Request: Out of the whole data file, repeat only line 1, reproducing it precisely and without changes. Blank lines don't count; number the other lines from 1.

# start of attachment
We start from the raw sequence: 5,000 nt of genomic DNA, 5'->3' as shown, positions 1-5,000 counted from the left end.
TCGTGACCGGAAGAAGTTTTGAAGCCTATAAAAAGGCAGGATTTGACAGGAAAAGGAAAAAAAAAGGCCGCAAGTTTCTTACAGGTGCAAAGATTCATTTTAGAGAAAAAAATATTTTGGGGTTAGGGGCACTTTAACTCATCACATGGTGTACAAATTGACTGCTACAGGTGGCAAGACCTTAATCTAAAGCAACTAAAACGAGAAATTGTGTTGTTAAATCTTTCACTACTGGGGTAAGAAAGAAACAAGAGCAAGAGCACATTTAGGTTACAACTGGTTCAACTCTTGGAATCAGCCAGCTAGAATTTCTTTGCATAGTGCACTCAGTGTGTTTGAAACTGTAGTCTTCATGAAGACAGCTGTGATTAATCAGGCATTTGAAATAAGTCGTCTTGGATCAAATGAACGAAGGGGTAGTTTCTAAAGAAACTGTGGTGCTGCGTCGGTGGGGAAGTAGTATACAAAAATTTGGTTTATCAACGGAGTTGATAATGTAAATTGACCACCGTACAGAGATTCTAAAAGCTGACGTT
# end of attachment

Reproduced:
We start from the raw sequence: 5,000 nt of genomic DNA, 5'->3' as shown, positions 1-5,000 counted from the left end.